Political debates over the future of antitrust policy have become increasingly widespread over the past several months, but the 115th session of Congress will likely conclude without any major antitrust legislation being enacted. Some bills have passed narrowly along party lines in the House of Representatives—only to be tabled in the Senate—while others receive bipartisan support in one chamber, yet lack the votes in the other. But even though Congress failed to enact any meaningful reform during this session, lawmakers in both parties regularly proposed a wide variety of antitrust legislation that could significantly alter several elements of current law and process. Notably, lawmakers in both parties have proposed major—albeit drastically different—reforms in the area of federal merger review. Further, with Democrats currently favored to gain a majority in at least one chamber in the upcoming midterm elections, it is likely that debates over reforming antitrust policy—and especially merger review—will continue to escalate based on the known priorities of the Democratic legislators poised to take over antitrust subcommittee chairmanships.
Republican Priorities: From Merger Review to Class Action Reform. Over the past two years, the Republican-led House has been particularly active in pursuing antitrust legislation. In terms of merger policy, on May 9, 2018, the House passed the Standard Merger and Acquisitions Reviews Through Equal Rules Act of 2018 (H.R. 5645) (SMARTER) by a vote of 230-185. The Act aims to harmonize merger review procedures between the two federal agencies charged with evaluating potential transactions—the DOJ and FTC. Currently, the FTC can challenge a merger using in-house administrative procedures under §13(b) of the Federal Trade Commission Act, while the DOJ can challenge a merger only in federal district court. The SMARTER Act would eliminate the FTC’s in-house challenge authority and require the agency to pursue relief exclusively in federal court, greatly curtailing the FTC’s ability to challenge mergers it deems harmful to competition. The SMARTER Act would also eliminate the FTC’s “public interest” standard for obtaining preliminary injunctive relief, replacing it with the DOJ’s equity-balancing test.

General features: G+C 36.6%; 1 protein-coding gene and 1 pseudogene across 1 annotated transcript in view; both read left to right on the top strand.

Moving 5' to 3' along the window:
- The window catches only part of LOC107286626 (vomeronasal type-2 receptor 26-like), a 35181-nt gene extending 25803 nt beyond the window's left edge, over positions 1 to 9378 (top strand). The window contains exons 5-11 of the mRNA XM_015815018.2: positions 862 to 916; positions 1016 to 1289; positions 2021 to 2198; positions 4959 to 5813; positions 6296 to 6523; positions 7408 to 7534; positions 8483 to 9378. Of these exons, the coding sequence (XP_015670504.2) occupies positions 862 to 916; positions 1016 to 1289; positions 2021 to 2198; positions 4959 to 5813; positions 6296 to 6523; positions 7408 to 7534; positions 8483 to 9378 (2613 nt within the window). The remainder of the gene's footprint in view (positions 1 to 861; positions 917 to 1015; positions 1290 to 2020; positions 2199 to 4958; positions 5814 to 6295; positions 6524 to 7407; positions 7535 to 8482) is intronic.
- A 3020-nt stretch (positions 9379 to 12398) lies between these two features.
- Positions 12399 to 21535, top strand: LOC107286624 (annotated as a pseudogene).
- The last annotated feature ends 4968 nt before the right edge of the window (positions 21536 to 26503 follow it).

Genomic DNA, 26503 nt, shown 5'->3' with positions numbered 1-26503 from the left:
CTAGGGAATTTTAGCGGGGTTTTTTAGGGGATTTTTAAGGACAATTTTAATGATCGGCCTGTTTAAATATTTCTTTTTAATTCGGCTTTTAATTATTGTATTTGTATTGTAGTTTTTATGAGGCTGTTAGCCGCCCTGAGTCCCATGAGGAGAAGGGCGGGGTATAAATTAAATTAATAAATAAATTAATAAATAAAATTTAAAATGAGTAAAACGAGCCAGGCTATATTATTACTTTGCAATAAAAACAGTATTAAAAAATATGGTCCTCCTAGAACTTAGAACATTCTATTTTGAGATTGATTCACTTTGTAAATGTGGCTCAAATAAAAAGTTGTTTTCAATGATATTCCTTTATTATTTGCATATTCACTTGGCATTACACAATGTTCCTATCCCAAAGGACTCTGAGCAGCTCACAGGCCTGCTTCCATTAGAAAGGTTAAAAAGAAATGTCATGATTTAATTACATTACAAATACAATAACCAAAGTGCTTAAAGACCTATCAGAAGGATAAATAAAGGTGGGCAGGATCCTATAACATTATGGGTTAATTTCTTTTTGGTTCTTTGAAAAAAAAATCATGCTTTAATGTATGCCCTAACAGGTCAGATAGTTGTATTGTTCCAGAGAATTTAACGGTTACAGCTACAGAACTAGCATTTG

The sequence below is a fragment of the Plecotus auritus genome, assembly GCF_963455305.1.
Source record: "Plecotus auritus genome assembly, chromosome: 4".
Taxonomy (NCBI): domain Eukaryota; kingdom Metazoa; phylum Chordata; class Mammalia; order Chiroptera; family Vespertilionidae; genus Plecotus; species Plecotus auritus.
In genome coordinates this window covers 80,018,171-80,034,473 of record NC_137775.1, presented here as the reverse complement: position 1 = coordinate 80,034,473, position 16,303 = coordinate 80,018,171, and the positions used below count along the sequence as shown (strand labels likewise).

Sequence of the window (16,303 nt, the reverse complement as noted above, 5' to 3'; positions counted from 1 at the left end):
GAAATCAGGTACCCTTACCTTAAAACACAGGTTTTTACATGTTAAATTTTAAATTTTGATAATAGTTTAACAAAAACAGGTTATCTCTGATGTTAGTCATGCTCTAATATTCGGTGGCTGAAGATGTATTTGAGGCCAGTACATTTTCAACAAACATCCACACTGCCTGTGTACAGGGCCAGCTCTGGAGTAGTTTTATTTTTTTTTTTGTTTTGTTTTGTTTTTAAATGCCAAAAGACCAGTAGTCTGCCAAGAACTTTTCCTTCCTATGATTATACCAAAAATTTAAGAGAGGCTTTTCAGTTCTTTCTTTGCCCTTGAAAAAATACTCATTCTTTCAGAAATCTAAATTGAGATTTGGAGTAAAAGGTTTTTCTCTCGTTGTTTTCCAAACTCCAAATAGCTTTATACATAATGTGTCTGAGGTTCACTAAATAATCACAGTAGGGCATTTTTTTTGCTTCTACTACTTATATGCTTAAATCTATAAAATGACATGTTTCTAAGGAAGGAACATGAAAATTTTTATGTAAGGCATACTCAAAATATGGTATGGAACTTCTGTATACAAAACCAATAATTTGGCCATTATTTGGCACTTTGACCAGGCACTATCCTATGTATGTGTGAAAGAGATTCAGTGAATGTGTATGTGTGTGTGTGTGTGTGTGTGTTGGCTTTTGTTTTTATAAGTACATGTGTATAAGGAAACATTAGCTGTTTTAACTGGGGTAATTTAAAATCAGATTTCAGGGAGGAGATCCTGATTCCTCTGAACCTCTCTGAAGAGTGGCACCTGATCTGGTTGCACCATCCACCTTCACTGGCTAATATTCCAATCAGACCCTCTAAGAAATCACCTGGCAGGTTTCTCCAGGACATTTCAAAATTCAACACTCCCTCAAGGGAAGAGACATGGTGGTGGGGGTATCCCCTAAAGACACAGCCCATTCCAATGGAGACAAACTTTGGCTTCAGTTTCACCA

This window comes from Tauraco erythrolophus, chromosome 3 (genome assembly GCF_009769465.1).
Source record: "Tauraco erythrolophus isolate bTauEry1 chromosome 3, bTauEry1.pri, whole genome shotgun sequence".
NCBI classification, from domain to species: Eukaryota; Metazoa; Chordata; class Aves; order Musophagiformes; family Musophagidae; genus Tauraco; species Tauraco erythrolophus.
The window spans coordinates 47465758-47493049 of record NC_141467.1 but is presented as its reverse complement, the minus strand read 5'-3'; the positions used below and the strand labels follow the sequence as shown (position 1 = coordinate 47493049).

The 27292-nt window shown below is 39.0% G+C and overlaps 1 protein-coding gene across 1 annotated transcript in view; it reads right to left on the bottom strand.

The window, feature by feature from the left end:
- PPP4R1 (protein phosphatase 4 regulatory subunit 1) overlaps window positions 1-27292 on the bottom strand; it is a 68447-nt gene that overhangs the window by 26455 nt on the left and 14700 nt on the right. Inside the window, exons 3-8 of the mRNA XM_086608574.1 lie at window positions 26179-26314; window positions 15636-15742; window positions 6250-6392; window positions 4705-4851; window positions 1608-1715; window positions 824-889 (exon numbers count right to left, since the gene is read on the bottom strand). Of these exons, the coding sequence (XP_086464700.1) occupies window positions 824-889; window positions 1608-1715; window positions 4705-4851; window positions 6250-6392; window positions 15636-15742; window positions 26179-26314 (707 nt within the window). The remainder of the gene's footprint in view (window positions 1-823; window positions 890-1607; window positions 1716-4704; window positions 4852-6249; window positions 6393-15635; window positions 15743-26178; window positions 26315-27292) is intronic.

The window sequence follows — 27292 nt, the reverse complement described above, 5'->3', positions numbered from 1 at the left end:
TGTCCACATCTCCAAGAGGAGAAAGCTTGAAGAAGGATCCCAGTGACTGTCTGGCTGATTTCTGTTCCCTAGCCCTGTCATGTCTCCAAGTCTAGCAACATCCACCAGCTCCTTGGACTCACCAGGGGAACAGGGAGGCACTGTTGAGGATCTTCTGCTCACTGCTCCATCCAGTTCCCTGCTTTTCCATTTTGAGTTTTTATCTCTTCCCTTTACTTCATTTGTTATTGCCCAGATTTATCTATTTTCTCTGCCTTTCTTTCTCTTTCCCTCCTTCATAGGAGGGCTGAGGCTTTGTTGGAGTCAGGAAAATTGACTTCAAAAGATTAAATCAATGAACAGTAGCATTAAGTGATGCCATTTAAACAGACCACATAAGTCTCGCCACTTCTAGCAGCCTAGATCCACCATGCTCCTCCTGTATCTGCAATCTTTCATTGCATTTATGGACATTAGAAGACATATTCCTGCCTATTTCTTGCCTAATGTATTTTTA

The House also pursued major class action reform, narrowly passing (220-201) the Fairness and Class Action Litigation Act of 2017 (H.R. 985) (FCALA) on March 9, 2017. If enacted, FCALA would substantially alter how class action lawsuits—particularly those with antitrust claims—can be litigated. Among other provisions, FCALA would codify ascertainability as a requirement of class certification, require potential class members to establish that they suffered the same type and scope of injury, prohibit law firms from representing the same client in multiple class actions, and stay discovery while any preliminary motions are pending. In effect, the reforms could limit the ability of plaintiffs to bring large, single-class actions, forcing plaintiffs to certify multiple sub-classes, while also hampering law firms from utilizing the same named plaintiffs across multiple lawsuits.
Taken together, the two bills could significantly reshape both private antitrust lawsuits and FTC merger review. Given their narrow passage in the House, however, neither bill has received serious attention in the Senate, and it remains to be seen whether the bills can pass in their current form.
Limited Bipartisanship: Narrowing Antitrust Immunities